Among the various terms we’ve had to learn since the COVID-19 pandemic took hold, “Immunity Passport” is the most Orwellian. Assuming there is a reliable serological test for antibodies in the blood — and that they provide immunity — what brave new world would this passport let us into?
Just last week, Dr. Anthony Fauci said that immunity passports “might actually have some merit.” Although experts mention “front-line workers” such as nurses and doctors as those who would have one, they are equally being touted as a way to identify who can be sent back to work in the broader economy
It might be possible to rejigger a manufacturing line, for example, so that widgets can be made with only the even numbered workers between 2 and 10. Yet, as Canada’s prime minister Justin Trudeau noted few weeks ago, immunity passports raise more than an economic questions: “We are reflecting on the social implications of such a decision.”
If the period between when the passports are issued and a vaccine or treatment is found in six months to a year, likely most of those who can work would only grouse about doing more than their share. Still, there remains a public health threat as some people would expose themselves to coronavirus in hopes of catching it, recovering and then being free to go back to work and get a haircut.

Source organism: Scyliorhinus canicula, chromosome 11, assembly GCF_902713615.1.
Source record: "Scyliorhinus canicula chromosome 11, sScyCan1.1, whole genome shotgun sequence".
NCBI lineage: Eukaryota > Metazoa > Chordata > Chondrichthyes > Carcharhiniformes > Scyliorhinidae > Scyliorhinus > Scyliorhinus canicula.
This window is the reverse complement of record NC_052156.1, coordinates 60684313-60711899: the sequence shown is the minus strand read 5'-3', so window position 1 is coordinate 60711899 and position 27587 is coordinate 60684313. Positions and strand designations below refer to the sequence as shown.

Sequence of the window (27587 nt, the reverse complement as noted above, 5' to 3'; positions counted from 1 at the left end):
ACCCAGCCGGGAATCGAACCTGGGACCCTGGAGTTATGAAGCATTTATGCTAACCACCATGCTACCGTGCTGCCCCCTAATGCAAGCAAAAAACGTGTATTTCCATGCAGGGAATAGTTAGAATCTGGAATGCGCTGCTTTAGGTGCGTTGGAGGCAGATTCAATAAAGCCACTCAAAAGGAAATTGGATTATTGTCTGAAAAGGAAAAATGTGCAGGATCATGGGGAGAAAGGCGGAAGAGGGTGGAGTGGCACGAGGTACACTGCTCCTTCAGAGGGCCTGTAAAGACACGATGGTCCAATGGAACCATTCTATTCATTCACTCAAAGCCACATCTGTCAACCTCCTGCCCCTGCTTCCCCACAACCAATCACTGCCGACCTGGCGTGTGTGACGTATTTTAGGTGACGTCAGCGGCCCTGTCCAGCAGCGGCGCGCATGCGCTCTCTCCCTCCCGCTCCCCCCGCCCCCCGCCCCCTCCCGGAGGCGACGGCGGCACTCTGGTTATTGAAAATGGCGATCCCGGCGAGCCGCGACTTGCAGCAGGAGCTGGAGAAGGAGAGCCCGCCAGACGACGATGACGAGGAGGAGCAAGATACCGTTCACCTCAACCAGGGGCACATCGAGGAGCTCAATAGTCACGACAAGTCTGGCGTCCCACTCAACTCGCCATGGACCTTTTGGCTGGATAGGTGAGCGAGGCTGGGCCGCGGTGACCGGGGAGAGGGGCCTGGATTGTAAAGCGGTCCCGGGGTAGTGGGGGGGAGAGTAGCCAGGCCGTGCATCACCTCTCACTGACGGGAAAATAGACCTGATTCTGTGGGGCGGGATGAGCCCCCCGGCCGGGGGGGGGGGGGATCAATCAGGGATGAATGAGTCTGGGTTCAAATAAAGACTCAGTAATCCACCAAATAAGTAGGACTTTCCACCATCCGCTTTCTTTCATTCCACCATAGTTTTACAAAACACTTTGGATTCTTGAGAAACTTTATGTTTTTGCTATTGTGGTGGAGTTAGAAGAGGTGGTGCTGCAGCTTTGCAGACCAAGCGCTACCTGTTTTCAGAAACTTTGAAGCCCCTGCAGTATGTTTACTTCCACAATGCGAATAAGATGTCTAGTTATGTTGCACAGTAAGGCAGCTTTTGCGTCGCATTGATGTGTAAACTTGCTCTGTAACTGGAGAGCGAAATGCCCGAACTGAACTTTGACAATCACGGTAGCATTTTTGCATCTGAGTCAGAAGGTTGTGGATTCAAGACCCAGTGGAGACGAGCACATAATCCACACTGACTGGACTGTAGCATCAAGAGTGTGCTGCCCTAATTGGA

As the months drag on with no end in sight, immunity passports run the risk of undermining the structure of the social contract and, indeed, what it means to be human. While slavery and denial of the vote to women show that the nation’s founders did not live up to the full meaning of their Judeo-Christian credo, the belief that each man was created “in the image of God” undergirded the founders’ belief in the dignity of humanity. The 19th century abolitionists and women’s rights advocates, and 20th century civil rights leaders appealed to this same tradition to expand American liberty.
If history is any guide, as was the case after the Black Death (1347-1351), workers who hold immunity passports will see their wages will go up, just as they have for our newly discovered essential workers: hospital cleaning staff and those who stock supermarket shelves. While no doubt deserved, simply adding sums to one end of the cash nexus does nothing to get around what the philosopher Immanuel Kant identified about the inherent dignity of each individual. Kant showed that individuals cannot ethically be viewed a mere means to an end — even in a pandemic; rather, they are ends in themselves.
We don’t, however, have to break out our musty Philosophy 101 texts to consider the Orwellian possibilities. Two episodes from the original Star Trek series can help us.
As months drag on, greater pay may not be enough to keep the workers’ better angels from alighting. At that point, the workers (perhaps egged on by populist rhetoric) could begin to see themselves as a permanent biological elite. “Since we work and only eat,” a stark form of the argument might run, “we deserve two votes for every one of yours.”